Last weekend, the school board, teachers union, the Colorado Classified School Employees Association and the Jefferson County Administrators Association met with a federal mediator for 17 hours of negotiation.

“It certainly was a gratifying experience to be on the same team,” Stevenson said. “As we looked at what was good for schools, the district, the community, kids and employees, it wasn’t each union defending and protecting their own membership. It was, ‘How do we make our schools run?’ ”

-Kevin Simpson. Photo: Critical Thinking

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  • comment avatar Tom Wambolt March 12, 2011

    How much money is being diverted from the schools budgets by urban renewal districts in Jefferson County? Isn’t it about time that we start demanding that cities start limiting how much money is diverted away from the school districts and sending it to the schools where it belongs and not to the developers?

  • comment avatar Kris R March 12, 2011

    Kids are going to be deprived of the educational skills they will need in the future and all you can think of is to ride your hobby horse one more time?

    That’s OK, though, we can always continue to import our educated people, although given what is happening to the schools, I don’t think anyone in their right mind would want to come here any longer.

  • comment avatar Still Undecided March 12, 2011

    he story states that $16M will be saved by the employees taking a 3% pay cut. Yes, they will receive less money but they also get six additional days off during they year so they won’t be compensated any less. More interesting is when you use the numbers they provide to see how that $627M budget is spent. These are all round numbers, but it seems that 85% of the budget goes to salaries. That chunk of the budget is only absorbing 40% of the cuts. Most of the cuts are coming from the kids and the parents.

    Following the story yesterday, teachers were writing in asking why “everyone hated them so much.” I turn this around back to them and ask, “Why aren’t you willing to take your fair share of the cuts?”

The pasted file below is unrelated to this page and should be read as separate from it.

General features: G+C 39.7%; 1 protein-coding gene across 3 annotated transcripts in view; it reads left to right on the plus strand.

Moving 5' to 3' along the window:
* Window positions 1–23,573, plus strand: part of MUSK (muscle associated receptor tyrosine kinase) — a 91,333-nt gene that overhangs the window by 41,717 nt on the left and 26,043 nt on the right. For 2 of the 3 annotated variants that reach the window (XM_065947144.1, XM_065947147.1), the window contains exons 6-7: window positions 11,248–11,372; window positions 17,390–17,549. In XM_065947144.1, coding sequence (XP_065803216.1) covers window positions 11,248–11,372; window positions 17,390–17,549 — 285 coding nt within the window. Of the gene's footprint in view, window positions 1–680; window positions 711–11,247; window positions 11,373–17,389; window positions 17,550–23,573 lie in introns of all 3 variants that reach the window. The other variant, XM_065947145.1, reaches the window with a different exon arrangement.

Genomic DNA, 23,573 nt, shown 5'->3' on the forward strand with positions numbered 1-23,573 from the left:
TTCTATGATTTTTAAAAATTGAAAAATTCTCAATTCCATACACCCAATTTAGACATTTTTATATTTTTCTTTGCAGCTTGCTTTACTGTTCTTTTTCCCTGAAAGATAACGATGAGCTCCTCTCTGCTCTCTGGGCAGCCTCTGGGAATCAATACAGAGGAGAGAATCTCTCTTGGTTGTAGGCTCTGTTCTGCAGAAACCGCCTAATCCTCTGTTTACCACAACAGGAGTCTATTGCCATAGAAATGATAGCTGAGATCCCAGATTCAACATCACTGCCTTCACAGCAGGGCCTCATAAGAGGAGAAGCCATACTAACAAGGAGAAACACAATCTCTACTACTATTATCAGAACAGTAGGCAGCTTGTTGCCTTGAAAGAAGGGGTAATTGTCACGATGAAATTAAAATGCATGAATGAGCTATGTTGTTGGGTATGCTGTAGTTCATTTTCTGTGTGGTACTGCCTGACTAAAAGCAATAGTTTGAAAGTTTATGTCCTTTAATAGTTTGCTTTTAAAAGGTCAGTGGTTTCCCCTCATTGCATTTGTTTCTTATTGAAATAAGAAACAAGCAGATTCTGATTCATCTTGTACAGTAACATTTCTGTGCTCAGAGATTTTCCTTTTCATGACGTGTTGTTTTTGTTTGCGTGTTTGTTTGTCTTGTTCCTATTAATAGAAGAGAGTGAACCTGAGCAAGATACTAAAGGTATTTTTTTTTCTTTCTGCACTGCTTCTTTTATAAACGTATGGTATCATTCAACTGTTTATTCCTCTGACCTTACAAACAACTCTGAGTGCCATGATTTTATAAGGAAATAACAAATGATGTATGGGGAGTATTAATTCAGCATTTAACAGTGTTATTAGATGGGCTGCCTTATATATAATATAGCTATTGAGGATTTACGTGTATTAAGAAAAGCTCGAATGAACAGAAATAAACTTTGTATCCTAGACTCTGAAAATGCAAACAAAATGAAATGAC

• comment avatar Mary B March 12, 2011

    Get rid of the Illegals, free breakfasts,lunches and ESL programs!

  • comment avatar Anne S March 12, 2011

    I am saddened to see Outdoor Lab on the list. Although I’m surprised it has survived this long. I went to Outdoor lab as a 6th grader and back as a high school helper. I know for a fact I majored in Biology and later became a teacher because of these one week experiences. Our property taxes are absurdly low and all I hear is whining. We have become a nation of selfish and fearful citizens. What a sad, sad day.

  • comment avatar Cush March 12, 2011

    “colomtn wrote:Our property taxes are absurdly low and all I hear is whining. We have become a nation of selfish and fearful citizens.”

    Well put. The anti-tax fervor in this nation has reached an absurd level.

  • comment avatar Allen E March 12, 2011

    I believe the governor should appoint a blue ribbon commission immediately to investigate the issues that many of the school districts are facing in terms of revenue shortages.

    School districts were having serious problems even when the economy was good.

  • comment avatar Ratna March 12, 2011

    Very sad!! My kids are about to start school. Maybe we need to move to Boulder Cty but no one or entity is immune from a bad economy I guess ugh.

  • comment avatar Tiffany B March 12, 2011

    I LOVED Outdoor Lab so very much! I think it’s very sad, but throughout my K-12 education in Jeffco schools and now as an adult voter in Jeffco, I think I’ve rarely ever seen any of the school tax increases pass. Voters, in my opinion, need to remember the importance of public education even when they don’t have children of their own utilizing the system.

  • comment avatar Joy O March 12, 2011

    So now I am wondering if private school isn’t such a bad choice since clearly my tax dollars aren’t doing the trick… hmmm… thinking about it.